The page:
At a recent public lecture in Kitchener, Ont., the province’s environmental commissioner lamented that during her three years in office she was unaware of a single delegation of faith leaders approaching the provincial government with concerns about climate change. What has caused this perplexing silence?

It may be that faith communities think the issue is too big or too polarizing. We might think that serious climate action is at odds with traditional livelihoods like farming or logging. Or we might think that our communities can’t do much to effect change. 

'God calls creation "good" repeatedly.' (Photo by Ross W. Muir)

Whatever the reasons for our silence, the Bible makes our obligation clear. God calls creation “good” repeatedly. And that’s even true before humans were brought into being (Genesis 1:10,12,18,25). Genesis tells us that the humans were created in the image of the One who delights in creation (1:26); it also tells us that humans have been tasked with serving and protecting God’s good world (2:15).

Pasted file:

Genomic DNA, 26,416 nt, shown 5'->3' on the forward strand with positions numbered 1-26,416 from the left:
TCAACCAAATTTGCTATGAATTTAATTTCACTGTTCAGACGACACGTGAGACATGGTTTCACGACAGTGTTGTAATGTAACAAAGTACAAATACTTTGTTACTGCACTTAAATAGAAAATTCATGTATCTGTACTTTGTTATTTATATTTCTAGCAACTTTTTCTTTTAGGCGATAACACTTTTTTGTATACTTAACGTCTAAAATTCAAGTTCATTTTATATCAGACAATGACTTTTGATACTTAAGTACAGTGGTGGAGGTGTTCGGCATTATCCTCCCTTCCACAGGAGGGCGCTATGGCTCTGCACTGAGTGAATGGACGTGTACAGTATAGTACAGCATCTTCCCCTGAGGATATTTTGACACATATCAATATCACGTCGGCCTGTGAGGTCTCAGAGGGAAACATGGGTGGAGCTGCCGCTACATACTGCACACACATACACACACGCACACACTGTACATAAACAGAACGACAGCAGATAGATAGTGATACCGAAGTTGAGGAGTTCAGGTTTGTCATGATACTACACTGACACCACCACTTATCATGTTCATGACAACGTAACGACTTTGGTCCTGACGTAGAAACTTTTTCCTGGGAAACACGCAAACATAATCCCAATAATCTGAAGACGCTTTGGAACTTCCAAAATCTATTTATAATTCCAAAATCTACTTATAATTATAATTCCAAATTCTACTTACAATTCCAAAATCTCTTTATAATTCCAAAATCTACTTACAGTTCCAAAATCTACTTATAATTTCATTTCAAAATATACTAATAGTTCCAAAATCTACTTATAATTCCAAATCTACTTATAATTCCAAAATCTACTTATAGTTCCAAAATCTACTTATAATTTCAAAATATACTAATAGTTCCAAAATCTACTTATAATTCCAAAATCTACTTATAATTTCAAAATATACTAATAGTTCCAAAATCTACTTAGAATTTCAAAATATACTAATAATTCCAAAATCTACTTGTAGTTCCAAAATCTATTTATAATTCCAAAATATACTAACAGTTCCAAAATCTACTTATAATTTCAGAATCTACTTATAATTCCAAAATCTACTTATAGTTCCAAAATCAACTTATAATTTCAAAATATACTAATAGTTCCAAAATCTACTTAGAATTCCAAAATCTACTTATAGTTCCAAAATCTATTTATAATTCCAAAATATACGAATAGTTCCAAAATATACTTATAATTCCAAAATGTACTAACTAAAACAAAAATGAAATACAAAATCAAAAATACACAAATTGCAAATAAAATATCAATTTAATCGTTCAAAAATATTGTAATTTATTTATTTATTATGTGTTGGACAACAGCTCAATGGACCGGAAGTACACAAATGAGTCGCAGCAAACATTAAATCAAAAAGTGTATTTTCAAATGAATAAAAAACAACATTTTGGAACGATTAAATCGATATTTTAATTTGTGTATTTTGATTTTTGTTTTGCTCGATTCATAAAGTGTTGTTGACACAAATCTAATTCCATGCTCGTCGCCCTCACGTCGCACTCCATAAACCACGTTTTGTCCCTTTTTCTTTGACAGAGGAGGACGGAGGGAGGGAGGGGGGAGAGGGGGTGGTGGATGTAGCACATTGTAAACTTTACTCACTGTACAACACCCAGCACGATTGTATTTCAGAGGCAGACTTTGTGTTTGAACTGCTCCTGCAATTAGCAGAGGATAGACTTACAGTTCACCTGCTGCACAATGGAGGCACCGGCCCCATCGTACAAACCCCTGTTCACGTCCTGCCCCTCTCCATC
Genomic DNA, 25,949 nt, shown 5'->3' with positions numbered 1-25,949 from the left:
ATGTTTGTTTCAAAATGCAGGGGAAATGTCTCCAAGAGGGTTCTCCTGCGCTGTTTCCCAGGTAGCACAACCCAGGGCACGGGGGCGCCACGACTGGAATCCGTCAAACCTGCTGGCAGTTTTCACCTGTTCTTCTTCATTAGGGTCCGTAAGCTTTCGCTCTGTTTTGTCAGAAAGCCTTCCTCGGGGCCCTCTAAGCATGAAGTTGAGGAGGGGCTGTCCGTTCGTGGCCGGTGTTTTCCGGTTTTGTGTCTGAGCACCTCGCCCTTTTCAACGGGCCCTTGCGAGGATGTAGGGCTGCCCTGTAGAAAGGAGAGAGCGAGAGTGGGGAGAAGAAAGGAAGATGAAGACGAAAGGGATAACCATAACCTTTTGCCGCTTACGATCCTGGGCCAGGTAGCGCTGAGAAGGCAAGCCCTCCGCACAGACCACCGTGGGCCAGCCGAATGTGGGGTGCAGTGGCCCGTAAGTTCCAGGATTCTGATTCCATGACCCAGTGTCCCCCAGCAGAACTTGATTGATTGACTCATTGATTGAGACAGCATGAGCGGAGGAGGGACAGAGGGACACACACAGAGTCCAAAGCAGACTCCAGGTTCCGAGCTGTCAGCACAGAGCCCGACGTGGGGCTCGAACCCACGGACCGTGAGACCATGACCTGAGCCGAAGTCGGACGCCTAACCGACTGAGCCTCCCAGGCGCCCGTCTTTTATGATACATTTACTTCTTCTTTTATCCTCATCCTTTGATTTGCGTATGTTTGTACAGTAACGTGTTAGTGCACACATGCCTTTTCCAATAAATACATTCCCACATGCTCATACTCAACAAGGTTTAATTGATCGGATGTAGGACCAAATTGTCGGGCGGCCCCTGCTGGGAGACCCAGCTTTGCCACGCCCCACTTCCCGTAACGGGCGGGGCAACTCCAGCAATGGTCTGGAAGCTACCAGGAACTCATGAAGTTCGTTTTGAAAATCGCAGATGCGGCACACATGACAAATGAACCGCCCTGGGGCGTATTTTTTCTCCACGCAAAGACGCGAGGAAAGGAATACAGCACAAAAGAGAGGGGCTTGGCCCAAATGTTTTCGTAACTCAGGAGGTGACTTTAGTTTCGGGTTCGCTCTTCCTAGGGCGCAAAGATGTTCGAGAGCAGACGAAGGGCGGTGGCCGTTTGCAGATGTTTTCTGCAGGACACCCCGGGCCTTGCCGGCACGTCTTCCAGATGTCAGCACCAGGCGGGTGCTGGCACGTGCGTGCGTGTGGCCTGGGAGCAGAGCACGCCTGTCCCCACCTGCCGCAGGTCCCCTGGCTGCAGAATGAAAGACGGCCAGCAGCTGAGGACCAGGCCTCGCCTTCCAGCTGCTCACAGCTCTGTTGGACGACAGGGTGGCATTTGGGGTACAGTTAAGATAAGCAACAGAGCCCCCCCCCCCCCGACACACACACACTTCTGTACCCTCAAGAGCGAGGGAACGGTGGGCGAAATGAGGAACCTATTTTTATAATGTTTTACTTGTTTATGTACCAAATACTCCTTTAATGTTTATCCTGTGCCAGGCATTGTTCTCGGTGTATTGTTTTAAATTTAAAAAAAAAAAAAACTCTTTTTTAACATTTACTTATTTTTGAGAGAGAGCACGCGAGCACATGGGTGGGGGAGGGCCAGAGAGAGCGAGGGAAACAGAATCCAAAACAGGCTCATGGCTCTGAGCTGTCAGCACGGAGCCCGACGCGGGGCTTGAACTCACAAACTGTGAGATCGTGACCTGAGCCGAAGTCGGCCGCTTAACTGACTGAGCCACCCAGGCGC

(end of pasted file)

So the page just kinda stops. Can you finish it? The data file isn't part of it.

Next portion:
Throughout the Torah God teaches people to honour the land that they steward. For instance, in Deuteronomy 20:19 God instructs the Israelites not to cut down the fruit trees in battle: “Are the trees people, that you should destroy them?” It’s an odd line for pacifists to read, but it shows that people aren’t the only living things that matter.

The Psalms contain many examples of God taking delight in creation (19,24,104).